skip to Main Content

Instant Pot Pipián Pork

This fork-tender pork in green mole sauce can be made in a slow cooker as well.
Michelle Tam's pipian pork
  • Yield 6 servings
  • Prep Time 10 minutes
  • Cook Time 45 minutes

Ingredients

  • 3 1/2 lb. boneless pork shoulder, cut into 1 1/2-inch cubes
  • 2 tsp. Diamond Crystal kosher salt or 1 1/2 tsp. regular kosher salt
  • 2 cups pipián verde (get the recipe here), divided
  • 2 tbs. raw pepitas
  • 2 radishes, cut into thin matchsticks
  • 2 tbs. fresh cilantro leaves

Directions

STEP 1
In a large bowl, toss the pork with the salt. Add the pork cubes and 1/2 cup pipián verde to an Instant Pot. Lock the lid on the pot. Cook under high pressure for 35 minutes.
STEP 2
While the pork is cooking, toast the pepitas in a large skillet over medium heat for three to five minutes or until fragrant. Transfer them to a plate to cool.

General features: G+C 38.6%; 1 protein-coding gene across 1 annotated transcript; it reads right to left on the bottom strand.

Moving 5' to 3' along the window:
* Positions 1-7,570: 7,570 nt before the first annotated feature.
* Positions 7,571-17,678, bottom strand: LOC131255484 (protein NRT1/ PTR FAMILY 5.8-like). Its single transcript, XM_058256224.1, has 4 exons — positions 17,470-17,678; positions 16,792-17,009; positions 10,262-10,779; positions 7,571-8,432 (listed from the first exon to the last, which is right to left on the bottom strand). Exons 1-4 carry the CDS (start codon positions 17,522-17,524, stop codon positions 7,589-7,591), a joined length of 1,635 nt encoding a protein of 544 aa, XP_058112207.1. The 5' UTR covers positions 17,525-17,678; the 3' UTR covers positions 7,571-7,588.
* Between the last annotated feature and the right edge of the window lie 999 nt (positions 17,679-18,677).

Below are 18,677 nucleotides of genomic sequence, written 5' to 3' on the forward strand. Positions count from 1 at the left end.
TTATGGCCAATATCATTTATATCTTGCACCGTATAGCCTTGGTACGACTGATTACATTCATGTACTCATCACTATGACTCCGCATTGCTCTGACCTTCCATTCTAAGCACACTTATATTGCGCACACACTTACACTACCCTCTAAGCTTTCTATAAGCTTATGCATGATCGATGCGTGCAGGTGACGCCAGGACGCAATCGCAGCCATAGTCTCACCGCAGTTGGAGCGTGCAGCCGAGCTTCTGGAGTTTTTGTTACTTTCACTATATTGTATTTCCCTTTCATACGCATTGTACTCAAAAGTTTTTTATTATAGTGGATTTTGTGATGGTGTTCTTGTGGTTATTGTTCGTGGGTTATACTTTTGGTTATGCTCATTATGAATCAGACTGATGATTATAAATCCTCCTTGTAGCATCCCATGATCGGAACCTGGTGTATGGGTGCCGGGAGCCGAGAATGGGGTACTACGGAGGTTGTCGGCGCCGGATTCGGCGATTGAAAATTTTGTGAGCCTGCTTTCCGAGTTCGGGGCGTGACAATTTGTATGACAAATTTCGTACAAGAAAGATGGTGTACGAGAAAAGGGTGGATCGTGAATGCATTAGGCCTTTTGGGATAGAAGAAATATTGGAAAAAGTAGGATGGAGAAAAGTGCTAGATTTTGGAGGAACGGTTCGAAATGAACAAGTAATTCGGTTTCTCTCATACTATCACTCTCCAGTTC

STEP 3
After 35 minutes, manually release the pressure and check that the pork is done. Pour the remaining pipián verde into the pot and turn on the sauté function.
STEP 4
Cook for five to 10 minutes or until the sauce thickens slightly. Serve garnished with the radishes, cilantro, and toasted pepitas, alongside Tam's cauliflower rice.

Photography by: Henry Fong

Recipe excerpted from Nom Nom Paleo: Let’s Go! Copyright January 2022 by Michelle Tam and Henry Fong. Published January 18, 2022, by Andrews McMeel Publishing. Reprinted with permission.

Michelle
Michelle Tam

Michelle Tam is an award-winning food blogger at NomNomPaleo.com who also has a Webby Award–winning Nom Nom Paleo cooking app available for iPhone and iPad. Her cookbook, Nom Nom Paleo: Food for Humans, is a New York Times bestseller.

ADVERTISEMENT

More Like This

Michelle Tams' green soup

Instant Pot Green Soup

By Michelle Tam
Packed with green veggies like spinach, broccoli, zucchini, and scallions, this nutritious soup is topped with a tangy vegan cashew cream.
pulled pork in a bowl

Kalua Pork

By Michelle Tam
You could make this flavorful Hawaiian-inspired dish in a slow cooker, but my pressure-cooker version will get you a giant pile of smoky, fork-tender pork in a fraction of the time. It’s delicious as is — or you can crisp it up and make carnitas, add it to a frittata, or make tacos with it. 
Back To Top